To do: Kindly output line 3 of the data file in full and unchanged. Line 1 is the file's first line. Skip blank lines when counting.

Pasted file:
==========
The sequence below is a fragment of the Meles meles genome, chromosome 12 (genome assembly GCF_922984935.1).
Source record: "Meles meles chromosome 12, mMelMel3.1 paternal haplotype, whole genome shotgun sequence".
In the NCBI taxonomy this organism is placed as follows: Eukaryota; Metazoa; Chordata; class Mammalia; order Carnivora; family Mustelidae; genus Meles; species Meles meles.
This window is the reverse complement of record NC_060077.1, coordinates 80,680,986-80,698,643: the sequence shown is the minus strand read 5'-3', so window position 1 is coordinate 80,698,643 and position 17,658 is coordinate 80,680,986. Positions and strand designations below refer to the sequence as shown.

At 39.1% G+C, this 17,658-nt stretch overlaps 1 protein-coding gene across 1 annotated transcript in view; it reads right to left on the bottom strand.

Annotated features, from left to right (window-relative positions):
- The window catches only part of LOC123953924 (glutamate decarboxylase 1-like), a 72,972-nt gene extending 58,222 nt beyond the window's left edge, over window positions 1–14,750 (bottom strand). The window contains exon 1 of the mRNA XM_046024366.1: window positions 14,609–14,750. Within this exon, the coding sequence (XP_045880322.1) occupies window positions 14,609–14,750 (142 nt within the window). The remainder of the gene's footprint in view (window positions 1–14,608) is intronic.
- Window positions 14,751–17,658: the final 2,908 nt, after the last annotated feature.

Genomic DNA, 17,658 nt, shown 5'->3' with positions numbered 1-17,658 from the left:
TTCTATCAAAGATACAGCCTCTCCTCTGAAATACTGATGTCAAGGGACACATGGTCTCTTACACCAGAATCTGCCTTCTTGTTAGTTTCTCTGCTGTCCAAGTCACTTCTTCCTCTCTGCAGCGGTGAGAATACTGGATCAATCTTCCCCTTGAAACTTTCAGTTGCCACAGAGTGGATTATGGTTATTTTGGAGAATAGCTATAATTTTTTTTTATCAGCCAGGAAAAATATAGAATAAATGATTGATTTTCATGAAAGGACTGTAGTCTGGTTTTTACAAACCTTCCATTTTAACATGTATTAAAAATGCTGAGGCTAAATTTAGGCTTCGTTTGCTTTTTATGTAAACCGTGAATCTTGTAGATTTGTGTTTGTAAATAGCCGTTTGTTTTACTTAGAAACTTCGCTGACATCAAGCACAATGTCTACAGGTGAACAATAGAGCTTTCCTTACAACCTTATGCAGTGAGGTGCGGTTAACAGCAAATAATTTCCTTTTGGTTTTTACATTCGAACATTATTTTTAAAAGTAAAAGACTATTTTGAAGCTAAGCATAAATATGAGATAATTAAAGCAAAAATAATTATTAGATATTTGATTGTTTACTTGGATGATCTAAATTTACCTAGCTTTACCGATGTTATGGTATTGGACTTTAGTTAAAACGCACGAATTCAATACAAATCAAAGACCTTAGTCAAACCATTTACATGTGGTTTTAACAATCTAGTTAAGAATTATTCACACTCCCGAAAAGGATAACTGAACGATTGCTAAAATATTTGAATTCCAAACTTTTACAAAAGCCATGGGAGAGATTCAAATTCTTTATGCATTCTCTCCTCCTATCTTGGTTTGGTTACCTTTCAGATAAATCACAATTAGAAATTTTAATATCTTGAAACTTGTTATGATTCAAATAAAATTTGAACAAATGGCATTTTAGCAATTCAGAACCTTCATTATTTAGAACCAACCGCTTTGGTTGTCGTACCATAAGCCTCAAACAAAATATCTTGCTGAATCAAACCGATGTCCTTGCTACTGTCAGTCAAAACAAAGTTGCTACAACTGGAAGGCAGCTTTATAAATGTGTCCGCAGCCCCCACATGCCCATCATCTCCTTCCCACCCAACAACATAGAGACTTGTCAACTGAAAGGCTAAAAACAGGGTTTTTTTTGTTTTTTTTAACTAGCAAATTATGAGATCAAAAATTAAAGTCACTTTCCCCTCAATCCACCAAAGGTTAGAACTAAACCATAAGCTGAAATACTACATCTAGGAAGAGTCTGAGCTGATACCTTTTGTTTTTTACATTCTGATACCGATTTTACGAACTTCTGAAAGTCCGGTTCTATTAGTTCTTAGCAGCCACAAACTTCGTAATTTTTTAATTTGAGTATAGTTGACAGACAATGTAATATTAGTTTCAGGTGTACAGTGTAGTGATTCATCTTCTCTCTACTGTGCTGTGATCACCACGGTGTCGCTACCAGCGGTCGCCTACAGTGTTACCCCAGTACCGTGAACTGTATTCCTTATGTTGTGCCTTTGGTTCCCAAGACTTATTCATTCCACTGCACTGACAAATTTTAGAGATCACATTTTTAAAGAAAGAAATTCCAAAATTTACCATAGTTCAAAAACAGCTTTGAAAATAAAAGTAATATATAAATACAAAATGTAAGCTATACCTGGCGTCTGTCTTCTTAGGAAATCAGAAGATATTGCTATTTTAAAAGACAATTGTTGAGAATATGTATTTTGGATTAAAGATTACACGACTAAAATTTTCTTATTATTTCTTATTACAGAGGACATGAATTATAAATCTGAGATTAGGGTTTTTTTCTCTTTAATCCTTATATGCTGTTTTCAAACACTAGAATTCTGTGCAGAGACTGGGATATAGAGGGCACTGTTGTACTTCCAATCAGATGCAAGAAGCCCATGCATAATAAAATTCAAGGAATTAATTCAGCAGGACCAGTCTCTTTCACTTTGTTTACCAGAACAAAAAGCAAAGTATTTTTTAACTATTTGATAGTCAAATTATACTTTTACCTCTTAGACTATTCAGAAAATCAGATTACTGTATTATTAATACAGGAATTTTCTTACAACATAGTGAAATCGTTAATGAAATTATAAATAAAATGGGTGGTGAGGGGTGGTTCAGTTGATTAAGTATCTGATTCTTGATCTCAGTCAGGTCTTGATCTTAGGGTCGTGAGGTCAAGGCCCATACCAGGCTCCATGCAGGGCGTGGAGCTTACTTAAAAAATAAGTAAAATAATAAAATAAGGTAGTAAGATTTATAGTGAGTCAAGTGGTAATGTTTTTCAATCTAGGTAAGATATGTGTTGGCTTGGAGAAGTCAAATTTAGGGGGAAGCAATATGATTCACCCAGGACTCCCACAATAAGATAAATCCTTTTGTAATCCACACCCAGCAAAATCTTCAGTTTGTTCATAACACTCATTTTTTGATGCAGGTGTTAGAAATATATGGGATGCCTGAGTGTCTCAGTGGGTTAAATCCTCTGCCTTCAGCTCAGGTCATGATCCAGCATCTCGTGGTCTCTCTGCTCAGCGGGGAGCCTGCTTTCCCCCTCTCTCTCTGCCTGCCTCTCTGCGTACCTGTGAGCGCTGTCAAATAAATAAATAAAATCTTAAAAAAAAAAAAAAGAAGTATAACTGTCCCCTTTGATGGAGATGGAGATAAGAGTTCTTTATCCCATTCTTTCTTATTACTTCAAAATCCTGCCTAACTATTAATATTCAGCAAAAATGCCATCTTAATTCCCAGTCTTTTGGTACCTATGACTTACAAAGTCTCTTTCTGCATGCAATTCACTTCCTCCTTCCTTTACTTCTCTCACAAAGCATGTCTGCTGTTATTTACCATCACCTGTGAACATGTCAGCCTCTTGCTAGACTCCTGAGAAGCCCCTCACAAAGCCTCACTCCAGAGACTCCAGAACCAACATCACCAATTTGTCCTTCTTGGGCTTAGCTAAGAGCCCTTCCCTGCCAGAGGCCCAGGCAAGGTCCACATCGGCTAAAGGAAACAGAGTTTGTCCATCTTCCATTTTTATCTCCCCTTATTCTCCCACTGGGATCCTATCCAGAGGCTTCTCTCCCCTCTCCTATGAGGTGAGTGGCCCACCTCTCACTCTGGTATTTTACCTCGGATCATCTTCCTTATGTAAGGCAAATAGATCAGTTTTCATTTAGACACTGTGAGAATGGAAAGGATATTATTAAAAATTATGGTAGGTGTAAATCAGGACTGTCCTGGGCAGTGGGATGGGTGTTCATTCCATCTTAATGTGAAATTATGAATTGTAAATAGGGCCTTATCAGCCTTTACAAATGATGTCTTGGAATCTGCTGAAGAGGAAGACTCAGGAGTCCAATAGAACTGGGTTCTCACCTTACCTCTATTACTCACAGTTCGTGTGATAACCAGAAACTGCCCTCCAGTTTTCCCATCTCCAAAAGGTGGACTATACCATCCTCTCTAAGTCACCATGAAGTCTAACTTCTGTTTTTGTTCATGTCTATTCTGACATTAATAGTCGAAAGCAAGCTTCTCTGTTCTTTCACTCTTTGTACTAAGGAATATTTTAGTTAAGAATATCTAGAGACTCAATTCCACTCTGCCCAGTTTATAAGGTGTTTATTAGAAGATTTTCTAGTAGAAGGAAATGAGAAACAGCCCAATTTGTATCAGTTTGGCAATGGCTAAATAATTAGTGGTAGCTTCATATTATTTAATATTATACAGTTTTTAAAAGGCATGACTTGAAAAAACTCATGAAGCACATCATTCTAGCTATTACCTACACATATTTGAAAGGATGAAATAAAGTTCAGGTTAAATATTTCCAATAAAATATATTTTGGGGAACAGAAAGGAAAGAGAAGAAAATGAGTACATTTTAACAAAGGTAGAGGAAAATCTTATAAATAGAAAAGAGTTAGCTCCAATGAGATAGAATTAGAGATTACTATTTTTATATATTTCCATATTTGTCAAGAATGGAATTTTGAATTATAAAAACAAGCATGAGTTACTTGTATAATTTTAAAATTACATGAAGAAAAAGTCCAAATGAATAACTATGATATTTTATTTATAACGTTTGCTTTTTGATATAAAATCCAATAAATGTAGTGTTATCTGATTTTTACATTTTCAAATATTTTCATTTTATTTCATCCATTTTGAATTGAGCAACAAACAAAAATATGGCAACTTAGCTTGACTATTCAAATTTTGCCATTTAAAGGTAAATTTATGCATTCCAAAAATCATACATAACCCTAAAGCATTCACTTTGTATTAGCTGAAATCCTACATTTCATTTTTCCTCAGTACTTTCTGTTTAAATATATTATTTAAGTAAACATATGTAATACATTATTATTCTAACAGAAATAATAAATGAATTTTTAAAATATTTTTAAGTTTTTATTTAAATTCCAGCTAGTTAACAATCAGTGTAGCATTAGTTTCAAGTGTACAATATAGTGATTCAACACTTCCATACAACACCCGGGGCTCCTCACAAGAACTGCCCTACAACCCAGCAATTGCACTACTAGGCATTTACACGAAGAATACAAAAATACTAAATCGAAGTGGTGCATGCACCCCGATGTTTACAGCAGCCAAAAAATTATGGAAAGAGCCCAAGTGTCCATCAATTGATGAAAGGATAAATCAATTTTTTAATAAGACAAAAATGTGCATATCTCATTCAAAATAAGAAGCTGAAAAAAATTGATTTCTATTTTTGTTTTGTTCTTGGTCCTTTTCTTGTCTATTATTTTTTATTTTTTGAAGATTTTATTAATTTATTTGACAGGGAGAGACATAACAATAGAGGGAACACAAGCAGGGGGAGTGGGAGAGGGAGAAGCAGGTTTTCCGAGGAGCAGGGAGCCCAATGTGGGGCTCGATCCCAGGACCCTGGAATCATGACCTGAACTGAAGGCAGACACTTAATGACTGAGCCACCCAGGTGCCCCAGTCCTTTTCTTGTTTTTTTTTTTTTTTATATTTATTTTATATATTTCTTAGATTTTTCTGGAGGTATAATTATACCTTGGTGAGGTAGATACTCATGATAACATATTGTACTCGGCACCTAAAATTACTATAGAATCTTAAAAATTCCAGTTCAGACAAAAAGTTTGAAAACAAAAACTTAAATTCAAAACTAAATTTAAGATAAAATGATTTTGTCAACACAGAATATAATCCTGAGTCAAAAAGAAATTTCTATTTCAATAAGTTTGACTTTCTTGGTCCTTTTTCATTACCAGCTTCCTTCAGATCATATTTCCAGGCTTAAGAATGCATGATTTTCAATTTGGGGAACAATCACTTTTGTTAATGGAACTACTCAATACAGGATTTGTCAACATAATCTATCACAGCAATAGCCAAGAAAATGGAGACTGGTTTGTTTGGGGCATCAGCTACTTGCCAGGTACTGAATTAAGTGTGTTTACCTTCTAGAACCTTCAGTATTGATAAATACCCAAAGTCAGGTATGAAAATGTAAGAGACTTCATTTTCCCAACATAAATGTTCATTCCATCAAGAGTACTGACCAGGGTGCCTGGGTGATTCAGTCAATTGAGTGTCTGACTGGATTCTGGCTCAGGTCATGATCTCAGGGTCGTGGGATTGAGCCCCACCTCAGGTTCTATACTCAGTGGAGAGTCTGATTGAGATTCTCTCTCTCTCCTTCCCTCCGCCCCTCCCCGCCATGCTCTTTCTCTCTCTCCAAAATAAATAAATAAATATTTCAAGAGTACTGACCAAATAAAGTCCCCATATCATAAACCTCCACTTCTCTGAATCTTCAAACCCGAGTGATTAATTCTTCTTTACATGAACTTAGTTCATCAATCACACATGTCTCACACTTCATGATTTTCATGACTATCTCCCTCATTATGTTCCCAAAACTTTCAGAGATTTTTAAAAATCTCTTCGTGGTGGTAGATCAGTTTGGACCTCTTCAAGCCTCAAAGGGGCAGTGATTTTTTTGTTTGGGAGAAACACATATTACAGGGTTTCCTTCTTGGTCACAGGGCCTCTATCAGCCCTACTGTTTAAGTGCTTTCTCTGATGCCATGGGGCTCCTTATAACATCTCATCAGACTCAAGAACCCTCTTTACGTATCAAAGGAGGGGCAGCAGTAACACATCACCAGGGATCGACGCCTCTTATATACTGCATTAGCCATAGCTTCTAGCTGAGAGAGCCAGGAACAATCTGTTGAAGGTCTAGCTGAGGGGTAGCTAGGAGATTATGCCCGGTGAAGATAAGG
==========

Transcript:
In the NCBI taxonomy this organism is placed as follows: Eukaryota; Metazoa; Chordata; class Mammalia; order Carnivora; family Mustelidae; genus Meles; species Meles meles.